Fig. 2. Physiological and pharmacological strategies for boosting NAD+ levels. Inhibiting the age-related decline in NAD+ levels is critical for preventing age- or disease-related frailties. Physiological strategies that could potentially boost NAD+ levels include exercise, fasting, and maintaining a healthy diet. Pharmacologically, boosting NAD+ can be achieved via either supplementation of its precursors, NR and NMN, or inhibition of its consumers by use of CD38 and PARPs inhibitors. Figure modified from Fang et al. 2017 and Fivenson et al. 2017 [10][95].

Despite extensive research on NAD+ biosynthesis and its implications in health and disease, there are major questions that are yet to be explored. Firstly, what levels of NAD+ are to be associated with healthy aging and age-related diseases? In particular, it is of great relevance to elucidate organ and sub-cellular localisation as well levels of NAD+ in health and disease. Such observations would allow to map health- and disease-specific alterations of NAD+, which could be utilised to develop therapeutic interventions that promote NAD+ in a region-specific manner as a counter-mechanism. Decline in NAD+ has been implicated during the process of aging and age-associated diseases, thereby may be affect various processes that are likely to key contributors and drivers of associated dysfunction. Thus, preclinical studies driven towards unveiling the pathways and mechanisms underlying the beneficial effects of NAD+ replenishment in healthy aging and models of disease are required in order to understand how NAD+ contributes to delay and/or prevent hallmarks associated with aging. In particular, it is important to elucidate whether individual or multiple hallmark(s) mechanisms associated with aging are countered by NAD+ replenishment. This would allow understanding of the mode of NAD+ action and the interconnection and contribution of the various hallmarks of aging. NAD+ precursors have thus far shown to be safely and effectively administrated in healthy old humans, elevating NAD+ levels in blood, but its safety and tolerance is yet to be determined in individuals with age-related diseases. Therefore, future clinical trials are required to assess the safety of NAD+ precursors in patients with age-associated diseases such as diabetes and AD. Though, as abovementioned, careful evaluation of the role of NAD+, whether friend or foe in disease, must be taken into account for each disease-condition. Altogether, NAD+ replenishment may serve as a potential therapeutic strategy for aging and multiple conditions to improve the quality of life of the increasing aged population.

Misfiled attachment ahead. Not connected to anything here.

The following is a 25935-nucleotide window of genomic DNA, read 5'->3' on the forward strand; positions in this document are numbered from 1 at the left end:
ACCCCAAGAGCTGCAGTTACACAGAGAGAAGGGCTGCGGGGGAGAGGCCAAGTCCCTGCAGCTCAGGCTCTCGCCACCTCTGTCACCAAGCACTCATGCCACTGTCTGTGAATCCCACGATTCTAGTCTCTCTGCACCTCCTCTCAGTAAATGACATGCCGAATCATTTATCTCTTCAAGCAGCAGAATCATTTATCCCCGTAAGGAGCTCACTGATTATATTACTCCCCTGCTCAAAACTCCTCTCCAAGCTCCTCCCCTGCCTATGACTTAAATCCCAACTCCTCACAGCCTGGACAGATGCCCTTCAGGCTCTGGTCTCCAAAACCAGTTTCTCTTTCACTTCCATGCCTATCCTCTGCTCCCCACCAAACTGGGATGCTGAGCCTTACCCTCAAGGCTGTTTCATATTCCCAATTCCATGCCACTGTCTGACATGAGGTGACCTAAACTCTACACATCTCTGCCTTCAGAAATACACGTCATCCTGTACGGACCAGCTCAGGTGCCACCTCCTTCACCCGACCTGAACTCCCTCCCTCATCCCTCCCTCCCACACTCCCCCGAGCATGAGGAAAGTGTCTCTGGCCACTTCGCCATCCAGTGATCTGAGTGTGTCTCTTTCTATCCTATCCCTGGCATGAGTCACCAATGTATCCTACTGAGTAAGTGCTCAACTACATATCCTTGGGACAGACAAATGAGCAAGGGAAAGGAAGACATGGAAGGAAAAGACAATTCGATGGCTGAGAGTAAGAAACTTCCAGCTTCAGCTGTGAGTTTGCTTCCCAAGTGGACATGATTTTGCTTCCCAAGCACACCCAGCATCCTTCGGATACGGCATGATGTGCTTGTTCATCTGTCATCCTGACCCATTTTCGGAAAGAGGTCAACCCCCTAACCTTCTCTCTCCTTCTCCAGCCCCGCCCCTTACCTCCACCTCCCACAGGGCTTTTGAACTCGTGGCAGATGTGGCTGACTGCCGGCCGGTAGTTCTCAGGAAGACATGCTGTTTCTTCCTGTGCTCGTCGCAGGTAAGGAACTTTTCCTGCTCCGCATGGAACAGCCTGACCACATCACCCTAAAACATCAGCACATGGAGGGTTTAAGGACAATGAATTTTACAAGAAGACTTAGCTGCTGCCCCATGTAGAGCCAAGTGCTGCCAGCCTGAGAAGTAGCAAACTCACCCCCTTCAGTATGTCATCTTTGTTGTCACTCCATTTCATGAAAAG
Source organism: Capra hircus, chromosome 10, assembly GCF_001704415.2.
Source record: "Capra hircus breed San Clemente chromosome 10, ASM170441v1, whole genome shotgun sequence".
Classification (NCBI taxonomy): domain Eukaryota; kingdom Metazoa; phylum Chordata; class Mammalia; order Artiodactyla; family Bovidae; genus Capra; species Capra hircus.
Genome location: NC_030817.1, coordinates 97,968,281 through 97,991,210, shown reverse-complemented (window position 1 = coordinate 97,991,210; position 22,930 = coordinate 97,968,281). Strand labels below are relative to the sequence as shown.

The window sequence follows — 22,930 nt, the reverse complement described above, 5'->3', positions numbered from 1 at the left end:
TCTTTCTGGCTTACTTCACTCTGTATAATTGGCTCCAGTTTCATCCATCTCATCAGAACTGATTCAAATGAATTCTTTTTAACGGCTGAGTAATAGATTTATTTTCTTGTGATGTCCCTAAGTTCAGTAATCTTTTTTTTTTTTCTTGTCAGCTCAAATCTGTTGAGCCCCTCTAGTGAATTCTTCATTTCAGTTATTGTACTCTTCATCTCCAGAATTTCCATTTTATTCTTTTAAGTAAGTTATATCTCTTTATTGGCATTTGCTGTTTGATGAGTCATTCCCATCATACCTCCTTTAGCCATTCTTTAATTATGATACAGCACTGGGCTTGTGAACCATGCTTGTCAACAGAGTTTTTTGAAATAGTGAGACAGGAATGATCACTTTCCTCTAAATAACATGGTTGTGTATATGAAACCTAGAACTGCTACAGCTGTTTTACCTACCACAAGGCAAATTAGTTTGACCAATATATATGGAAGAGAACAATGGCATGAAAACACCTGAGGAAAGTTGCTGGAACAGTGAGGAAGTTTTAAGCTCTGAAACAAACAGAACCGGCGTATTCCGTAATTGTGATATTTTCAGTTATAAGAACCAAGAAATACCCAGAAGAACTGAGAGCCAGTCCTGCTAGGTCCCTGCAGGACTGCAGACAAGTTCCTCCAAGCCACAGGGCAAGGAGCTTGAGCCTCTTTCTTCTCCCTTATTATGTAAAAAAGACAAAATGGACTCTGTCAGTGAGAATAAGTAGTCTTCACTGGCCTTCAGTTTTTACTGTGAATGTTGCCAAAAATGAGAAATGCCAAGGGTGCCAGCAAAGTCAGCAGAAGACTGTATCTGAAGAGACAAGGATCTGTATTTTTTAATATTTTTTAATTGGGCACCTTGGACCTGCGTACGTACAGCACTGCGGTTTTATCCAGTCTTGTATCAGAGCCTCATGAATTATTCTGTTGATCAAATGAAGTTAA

Conflicts of interest

The authors declare there is no conflict of interest.

Acknowledgements

This research was supported by the HELSE SøR-ØST (E.F.F., #2017056), The Research Council of Norway (E.F.F., #262175 and #277813), and two NIA Intra-laboratory grants (2016, 2017 to E.F.F. and V.A.B.). The E.F.F. laboratory has CRADA arrangements with ChromaDex. We thank Øystein Horgmo (Senior Photographer, Medical Photography and Illustration Service, UiO) for making some elements in Fig. 1Fig. 2.

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Originally published here: https://www.sciencedirect.com/science/article/pii/S2468501118300063

Intravenous Glutathione Enhances Cycling Time Trial Performance

By William Misner Ph.D.

ABSTRACT

A healthy, fit 61-year old male endurance athlete received four (4 each) intravenous glutathione treatments consisting of 100 mg/cc, using 10cc (total 1000 milligrams) diluted total of 20cc normal saline solution slow IV-push delivery (15 minutes). The tests were recorded 36-days during a previously established aerobic cycling fitness on a common course. There were no changes in training or dietary protocols other than the administration of glutathione intravenously. The subject’s pre-treatment timed-trial was 57:30 (minutes:seconds). Performance improved progressively following each of 4 separate intravenous treatments to a peak performance of 52:21(minutes:seconds), representing a remarkable performance gain of 7.2%. The only variable to account for this performance gain was the intravenous glutathione treatments.